Okay, fellow white people. We need to talk.
Let me tell you a story: I was an angry punk teenager. Not violent, but I did a shitton of trespassing, and I got into a lot of screaming matches with cops.
I have never been arrested.
I have never been violently attacked by police. Hell, I have never been seriously threatened by police.
I am fully aware that I’ve survived to adulthood largely on the benefits of my race.
When you are white in America, you get away with all sorts of shit. Have you read this account from a white dude who actively tried to get himself arrested? You should. It’s telling.
So, if that’s your main frame of reference for dealing with law enforcement, it is really easy to assume that when someone else gets targeted by the police, they must have done something really bad. After all, you know the police aren’t that petty, right? They’re there to help: That’s what TV tells you, what your teachers told you, what your parents told you. “If you’re in trouble, find a police officer. They’ll help.” And, y’know, if you’re white, most of the time, that’s probably true.
When you’re white in America, it is awfully easy to pretend that you don’t live in a country where the nonviolent physical presence of black people, especially black men, is considered sufficient threat to justify use of lethal force. It’s really easy to pretend that laws are enforced equally; that arrest rate has any demographic resemblance to actual crime rates; that the police are there to protect us from the bad guys.
And, I mean, I get that. It’s a lot more comfortable to pretend that safety correlates to virtue than to confront the ugly truth that a system that benefits you very directly does so at the cost of other people’s lives; that what you were taught was the just reward for being a good person is, in fact, the privilege of your skin. That’s a big part of why we work so hard to retcon narratives about how the black people our police murder must have been dangerous, highlight every casual infraction like it’s a killing spree. We are so desperate to believe that the system that feeds us is just.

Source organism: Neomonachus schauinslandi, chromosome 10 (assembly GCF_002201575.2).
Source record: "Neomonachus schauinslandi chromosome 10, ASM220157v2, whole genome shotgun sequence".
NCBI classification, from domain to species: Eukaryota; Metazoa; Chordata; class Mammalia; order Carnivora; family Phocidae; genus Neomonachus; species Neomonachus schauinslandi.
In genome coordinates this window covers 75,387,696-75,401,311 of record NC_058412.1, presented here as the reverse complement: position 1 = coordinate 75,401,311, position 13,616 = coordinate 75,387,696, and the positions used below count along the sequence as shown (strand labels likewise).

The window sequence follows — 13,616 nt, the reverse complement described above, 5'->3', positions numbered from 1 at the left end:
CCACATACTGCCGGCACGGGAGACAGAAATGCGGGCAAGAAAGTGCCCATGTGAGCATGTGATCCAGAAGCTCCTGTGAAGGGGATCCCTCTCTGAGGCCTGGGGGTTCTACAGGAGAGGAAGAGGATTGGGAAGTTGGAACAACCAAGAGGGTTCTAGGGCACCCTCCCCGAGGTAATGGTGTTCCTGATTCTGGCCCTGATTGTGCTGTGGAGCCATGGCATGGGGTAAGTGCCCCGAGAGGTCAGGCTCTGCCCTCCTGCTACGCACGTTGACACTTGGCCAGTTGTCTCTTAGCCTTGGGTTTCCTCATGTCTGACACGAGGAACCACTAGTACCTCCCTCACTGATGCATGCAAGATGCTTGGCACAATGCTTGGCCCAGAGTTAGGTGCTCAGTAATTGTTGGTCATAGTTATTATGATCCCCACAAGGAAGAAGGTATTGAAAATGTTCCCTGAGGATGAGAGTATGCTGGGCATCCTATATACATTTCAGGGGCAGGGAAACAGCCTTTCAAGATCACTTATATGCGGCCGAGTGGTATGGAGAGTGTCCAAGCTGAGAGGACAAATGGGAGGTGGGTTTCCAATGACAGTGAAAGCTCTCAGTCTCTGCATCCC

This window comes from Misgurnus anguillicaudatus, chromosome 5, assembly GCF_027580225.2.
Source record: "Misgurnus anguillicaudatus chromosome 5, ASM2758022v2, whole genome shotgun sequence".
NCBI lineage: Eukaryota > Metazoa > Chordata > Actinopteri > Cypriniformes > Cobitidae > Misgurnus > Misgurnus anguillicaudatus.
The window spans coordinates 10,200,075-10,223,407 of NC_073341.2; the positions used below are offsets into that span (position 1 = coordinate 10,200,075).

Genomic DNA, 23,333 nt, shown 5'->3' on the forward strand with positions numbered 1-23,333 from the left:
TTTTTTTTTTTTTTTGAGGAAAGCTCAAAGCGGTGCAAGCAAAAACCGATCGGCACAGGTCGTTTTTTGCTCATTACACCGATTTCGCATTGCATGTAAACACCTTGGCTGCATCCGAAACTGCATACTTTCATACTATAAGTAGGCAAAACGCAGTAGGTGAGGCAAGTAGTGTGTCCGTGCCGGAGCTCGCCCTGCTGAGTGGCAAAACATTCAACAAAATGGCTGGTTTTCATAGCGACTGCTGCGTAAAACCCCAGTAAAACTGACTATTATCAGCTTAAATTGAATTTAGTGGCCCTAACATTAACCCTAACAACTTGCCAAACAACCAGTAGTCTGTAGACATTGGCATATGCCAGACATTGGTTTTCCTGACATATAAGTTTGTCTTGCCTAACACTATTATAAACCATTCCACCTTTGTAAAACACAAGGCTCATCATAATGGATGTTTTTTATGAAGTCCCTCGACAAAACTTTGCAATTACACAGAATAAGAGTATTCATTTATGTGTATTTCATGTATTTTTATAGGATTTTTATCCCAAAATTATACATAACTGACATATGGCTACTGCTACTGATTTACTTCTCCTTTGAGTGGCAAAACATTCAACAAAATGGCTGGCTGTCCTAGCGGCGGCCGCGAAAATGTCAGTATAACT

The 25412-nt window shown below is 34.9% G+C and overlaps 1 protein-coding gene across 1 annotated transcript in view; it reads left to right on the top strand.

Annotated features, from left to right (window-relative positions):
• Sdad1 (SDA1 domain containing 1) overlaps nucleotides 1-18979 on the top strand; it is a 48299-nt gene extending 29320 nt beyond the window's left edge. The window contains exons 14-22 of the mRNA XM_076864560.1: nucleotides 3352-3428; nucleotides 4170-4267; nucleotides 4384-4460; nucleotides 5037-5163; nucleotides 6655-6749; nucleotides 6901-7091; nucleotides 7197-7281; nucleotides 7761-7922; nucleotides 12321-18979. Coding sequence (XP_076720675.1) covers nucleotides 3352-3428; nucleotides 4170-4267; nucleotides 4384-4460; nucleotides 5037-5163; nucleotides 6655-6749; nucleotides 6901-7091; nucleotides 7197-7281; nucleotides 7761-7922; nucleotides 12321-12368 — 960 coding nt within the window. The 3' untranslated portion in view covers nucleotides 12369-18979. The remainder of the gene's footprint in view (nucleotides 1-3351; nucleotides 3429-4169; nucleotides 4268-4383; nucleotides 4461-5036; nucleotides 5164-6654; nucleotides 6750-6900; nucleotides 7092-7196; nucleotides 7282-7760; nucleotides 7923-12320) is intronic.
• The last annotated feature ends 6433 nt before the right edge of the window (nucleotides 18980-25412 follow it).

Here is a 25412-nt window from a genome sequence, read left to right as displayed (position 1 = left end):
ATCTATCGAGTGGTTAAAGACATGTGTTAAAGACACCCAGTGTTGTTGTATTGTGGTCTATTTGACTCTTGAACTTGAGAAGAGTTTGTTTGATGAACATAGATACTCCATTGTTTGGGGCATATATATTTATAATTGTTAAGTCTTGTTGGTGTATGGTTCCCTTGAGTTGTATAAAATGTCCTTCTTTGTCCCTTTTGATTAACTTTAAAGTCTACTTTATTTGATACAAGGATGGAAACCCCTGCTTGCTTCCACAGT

It doesn’t feel good to acknowledge that stuff. It feels gross. A system we trusted—one we should be able to trust, that should work for the benefit and protection of everyone has made us accomplice to some deeply horrifying shit.
But here’s the thing:
This happened. This is happening. Not recognizing it; stonewalling and insulating ourselves in our little bubbles does not make it go away.
And not acknowledging it, not having asked for it, does not make us any less complicit, or any less responsible for owning and fixing this. We are actively benefitting from a fucked, corrupt, murderous system. That is on us. As it should be.
So educate yourself, get the tools, and start dismantling this fucker. You have the time: after all, no one’s shooting at your kids.
Privilege is the bandwidth to speak up and dismantle because you’re not in fear for your life. And there is no conscionable excuse for failing to use it.
Ravenclaws with huge communal bookshelfs that tower to the ceiling. It’s become tradition that when you leave Hogwarts, you leave behind a copy of your favorite book, so they have books dating back centuries.
SO MANY MUGGLE NOVELS CONTAINING NO MAGICAL ABILITIES WHATSOEVER AND THE WIZARDS READING THEM AND GETTING THEIR MINDS BLOWN
Down the back corner of the far shelf sits a modern reprint of Newton’s Principia Mathematica. The prefects take it from the curious first years’ hands, chuckling. “You’re not ready for that one yet,” they say. “In another life, you might be, but in this castle, it’s going to be triply hard to understand. Let me recommend you some background reading first.”
Pride of place is Tolkein’s The Lord of the Rings, and it’s somewhat of an initiation ritual for purebloods to read it. The older students take bets on how long it will take each student to realise it’s not a history book.
The Shakespeare collection is quite large, and there’s an unofficial rule against enchanted translations of it. This came about when one frustrated reading group poring over Romeo and Juliet enchanted the book to read a modern, context-aware translation aloud, and filled the Common Room with vulgar swearing and dick jokes until somebody managed to shut it off. People still remark that the puns were pretty damn clever.